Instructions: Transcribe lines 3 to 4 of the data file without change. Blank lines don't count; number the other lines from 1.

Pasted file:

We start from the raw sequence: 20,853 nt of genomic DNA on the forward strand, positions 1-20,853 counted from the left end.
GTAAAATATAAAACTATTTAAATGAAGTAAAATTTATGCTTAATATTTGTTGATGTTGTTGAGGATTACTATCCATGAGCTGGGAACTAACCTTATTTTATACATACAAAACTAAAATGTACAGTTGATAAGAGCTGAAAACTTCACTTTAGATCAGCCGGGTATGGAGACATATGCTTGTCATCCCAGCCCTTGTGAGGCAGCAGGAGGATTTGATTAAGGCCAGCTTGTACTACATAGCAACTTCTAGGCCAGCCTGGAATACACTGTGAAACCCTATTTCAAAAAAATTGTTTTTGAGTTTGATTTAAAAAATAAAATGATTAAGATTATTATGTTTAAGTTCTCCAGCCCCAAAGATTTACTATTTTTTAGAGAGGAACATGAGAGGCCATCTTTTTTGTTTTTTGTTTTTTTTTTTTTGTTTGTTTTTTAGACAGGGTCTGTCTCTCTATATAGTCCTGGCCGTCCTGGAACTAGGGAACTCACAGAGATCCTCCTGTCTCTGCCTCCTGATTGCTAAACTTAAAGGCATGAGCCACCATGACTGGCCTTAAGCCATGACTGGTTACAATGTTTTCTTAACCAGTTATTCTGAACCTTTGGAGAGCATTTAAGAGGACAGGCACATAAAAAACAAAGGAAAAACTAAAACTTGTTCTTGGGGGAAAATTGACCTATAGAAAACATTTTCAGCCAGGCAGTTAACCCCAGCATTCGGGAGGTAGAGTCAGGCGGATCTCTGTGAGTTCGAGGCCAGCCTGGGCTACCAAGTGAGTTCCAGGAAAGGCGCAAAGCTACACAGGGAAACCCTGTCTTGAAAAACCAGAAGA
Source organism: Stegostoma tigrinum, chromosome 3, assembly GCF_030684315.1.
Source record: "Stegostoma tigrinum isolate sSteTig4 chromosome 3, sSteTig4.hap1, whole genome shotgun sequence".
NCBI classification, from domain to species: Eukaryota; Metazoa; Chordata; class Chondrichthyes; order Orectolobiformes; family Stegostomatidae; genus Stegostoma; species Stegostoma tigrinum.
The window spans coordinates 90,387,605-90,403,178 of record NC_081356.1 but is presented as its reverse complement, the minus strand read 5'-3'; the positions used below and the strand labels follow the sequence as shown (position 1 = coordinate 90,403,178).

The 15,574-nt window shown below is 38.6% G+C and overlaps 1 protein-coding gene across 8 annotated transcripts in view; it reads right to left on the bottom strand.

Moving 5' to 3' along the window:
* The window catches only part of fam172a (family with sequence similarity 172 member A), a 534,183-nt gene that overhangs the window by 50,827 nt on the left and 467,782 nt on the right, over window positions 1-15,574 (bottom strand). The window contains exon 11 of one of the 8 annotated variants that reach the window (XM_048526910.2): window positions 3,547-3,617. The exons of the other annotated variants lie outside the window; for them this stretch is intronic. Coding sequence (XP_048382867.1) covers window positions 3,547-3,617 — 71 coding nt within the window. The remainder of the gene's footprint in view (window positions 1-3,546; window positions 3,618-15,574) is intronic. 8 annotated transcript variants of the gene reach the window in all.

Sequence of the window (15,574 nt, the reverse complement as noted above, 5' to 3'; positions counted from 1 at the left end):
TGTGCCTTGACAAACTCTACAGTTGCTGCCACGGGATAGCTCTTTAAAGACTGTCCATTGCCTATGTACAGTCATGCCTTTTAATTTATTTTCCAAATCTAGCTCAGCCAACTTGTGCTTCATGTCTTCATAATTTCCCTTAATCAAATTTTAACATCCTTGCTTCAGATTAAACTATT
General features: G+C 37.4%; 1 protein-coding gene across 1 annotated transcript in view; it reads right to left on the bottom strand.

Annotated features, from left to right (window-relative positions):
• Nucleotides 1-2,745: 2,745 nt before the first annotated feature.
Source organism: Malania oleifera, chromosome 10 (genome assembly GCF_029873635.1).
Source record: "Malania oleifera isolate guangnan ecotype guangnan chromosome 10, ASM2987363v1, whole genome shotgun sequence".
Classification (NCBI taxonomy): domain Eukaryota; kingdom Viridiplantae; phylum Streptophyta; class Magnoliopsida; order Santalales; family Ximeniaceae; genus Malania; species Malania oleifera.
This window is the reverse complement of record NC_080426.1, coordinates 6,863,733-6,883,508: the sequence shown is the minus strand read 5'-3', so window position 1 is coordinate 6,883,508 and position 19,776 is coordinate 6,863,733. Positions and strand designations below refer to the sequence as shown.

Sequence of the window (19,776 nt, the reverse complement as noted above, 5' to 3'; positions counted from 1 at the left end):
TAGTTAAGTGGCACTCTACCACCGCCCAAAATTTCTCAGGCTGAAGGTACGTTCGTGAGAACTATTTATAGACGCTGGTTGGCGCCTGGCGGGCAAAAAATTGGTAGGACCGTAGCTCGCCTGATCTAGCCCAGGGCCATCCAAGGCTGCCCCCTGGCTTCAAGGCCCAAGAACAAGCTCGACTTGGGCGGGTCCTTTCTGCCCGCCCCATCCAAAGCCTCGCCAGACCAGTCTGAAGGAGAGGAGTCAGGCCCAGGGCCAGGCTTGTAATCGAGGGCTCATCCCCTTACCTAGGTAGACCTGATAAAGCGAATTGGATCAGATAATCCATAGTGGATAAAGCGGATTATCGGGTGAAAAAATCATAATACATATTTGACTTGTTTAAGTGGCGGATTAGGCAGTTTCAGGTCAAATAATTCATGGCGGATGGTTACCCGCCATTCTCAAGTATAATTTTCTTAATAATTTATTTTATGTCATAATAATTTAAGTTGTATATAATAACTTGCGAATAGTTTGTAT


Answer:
Source organism: Stegostoma tigrinum, chromosome 3, assembly GCF_030684315.1.
Source record: "Stegostoma tigrinum isolate sSteTig4 chromosome 3, sSteTig4.hap1, whole genome shotgun sequence".